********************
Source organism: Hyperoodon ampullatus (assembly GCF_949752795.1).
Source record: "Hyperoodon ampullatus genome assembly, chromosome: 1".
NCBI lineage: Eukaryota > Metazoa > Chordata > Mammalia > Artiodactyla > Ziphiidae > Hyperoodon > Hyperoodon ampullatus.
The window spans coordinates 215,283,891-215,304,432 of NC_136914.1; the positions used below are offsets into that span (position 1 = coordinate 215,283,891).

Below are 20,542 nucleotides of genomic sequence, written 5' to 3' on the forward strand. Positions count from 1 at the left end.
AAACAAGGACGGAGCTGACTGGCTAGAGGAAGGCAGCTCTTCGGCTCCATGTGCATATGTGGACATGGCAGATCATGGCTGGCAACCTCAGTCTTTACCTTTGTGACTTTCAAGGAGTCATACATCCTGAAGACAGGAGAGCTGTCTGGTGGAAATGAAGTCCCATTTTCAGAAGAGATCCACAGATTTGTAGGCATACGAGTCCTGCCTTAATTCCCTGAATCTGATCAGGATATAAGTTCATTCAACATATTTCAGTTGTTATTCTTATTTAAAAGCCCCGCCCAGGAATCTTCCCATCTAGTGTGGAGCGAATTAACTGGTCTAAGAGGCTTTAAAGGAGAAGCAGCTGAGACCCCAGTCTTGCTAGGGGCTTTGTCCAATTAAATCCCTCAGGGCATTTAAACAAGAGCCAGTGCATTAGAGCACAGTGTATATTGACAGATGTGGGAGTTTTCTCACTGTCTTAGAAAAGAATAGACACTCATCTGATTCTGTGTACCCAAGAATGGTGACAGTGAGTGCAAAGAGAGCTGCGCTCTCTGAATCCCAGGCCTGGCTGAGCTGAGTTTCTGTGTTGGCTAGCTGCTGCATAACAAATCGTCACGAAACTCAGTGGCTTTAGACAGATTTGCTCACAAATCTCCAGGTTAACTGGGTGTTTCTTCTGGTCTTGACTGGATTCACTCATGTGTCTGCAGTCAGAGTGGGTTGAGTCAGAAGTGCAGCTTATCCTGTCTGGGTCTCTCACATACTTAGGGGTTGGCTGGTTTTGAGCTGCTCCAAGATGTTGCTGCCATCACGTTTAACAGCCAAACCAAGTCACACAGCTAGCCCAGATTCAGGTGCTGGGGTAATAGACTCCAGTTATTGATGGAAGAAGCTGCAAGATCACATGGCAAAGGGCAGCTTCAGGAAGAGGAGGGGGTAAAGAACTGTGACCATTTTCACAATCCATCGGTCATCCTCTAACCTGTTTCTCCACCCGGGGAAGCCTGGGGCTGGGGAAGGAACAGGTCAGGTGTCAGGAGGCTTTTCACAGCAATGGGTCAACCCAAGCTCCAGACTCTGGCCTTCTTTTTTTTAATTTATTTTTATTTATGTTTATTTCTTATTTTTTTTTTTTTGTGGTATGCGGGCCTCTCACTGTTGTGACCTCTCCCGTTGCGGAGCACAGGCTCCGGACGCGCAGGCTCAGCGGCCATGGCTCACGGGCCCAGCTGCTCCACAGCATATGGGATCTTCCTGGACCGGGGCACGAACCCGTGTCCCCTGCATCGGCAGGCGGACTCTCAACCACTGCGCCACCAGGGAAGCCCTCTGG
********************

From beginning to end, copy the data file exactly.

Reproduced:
Source organism: Hyperoodon ampullatus (assembly GCF_949752795.1).
Source record: "Hyperoodon ampullatus genome assembly, chromosome: 1".
NCBI lineage: Eukaryota > Metazoa > Chordata > Mammalia > Artiodactyla > Ziphiidae > Hyperoodon > Hyperoodon ampullatus.
The window spans coordinates 215,283,891-215,304,432 of NC_136914.1; the positions used below are offsets into that span (position 1 = coordinate 215,283,891).

Below are 20,542 nucleotides of genomic sequence, written 5' to 3' on the forward strand. Positions count from 1 at the left end.
AAACAAGGACGGAGCTGACTGGCTAGAGGAAGGCAGCTCTTCGGCTCCATGTGCATATGTGGACATGGCAGATCATGGCTGGCAACCTCAGTCTTTACCTTTGTGACTTTCAAGGAGTCATACATCCTGAAGACAGGAGAGCTGTCTGGTGGAAATGAAGTCCCATTTTCAGAAGAGATCCACAGATTTGTAGGCATACGAGTCCTGCCTTAATTCCCTGAATCTGATCAGGATATAAGTTCATTCAACATATTTCAGTTGTTATTCTTATTTAAAAGCCCCGCCCAGGAATCTTCCCATCTAGTGTGGAGCGAATTAACTGGTCTAAGAGGCTTTAAAGGAGAAGCAGCTGAGACCCCAGTCTTGCTAGGGGCTTTGTCCAATTAAATCCCTCAGGGCATTTAAACAAGAGCCAGTGCATTAGAGCACAGTGTATATTGACAGATGTGGGAGTTTTCTCACTGTCTTAGAAAAGAATAGACACTCATCTGATTCTGTGTACCCAAGAATGGTGACAGTGAGTGCAAAGAGAGCTGCGCTCTCTGAATCCCAGGCCTGGCTGAGCTGAGTTTCTGTGTTGGCTAGCTGCTGCATAACAAATCGTCACGAAACTCAGTGGCTTTAGACAGATTTGCTCACAAATCTCCAGGTTAACTGGGTGTTTCTTCTGGTCTTGACTGGATTCACTCATGTGTCTGCAGTCAGAGTGGGTTGAGTCAGAAGTGCAGCTTATCCTGTCTGGGTCTCTCACATACTTAGGGGTTGGCTGGTTTTGAGCTGCTCCAAGATGTTGCTGCCATCACGTTTAACAGCCAAACCAAGTCACACAGCTAGCCCAGATTCAGGTGCTGGGGTAATAGACTCCAGTTATTGATGGAAGAAGCTGCAAGATCACATGGCAAAGGGCAGCTTCAGGAAGAGGAGGGGGTAAAGAACTGTGACCATTTTCACAATCCATCGGTCATCCTCTAACCTGTTTCTCCACCCGGGGAAGCCTGGGGCTGGGGAAGGAACAGGTCAGGTGTCAGGAGGCTTTTCACAGCAATGGGTCAACCCAAGCTCCAGACTCTGGCCTTCTTTTTTTTAATTTATTTTTATTTATGTTTATTTCTTATTTTTTTTTTTTTGTGGTATGCGGGCCTCTCACTGTTGTGACCTCTCCCGTTGCGGAGCACAGGCTCCGGACGCGCAGGCTCAGCGGCCATGGCTCACGGGCCCAGCTGCTCCACAGCATATGGGATCTTCCTGGACCGGGGCACGAACCCGTGTCCCCTGCATCGGCAGGCGGACTCTCAACCACTGCGCCACCAGGGAAGCCCTCTGG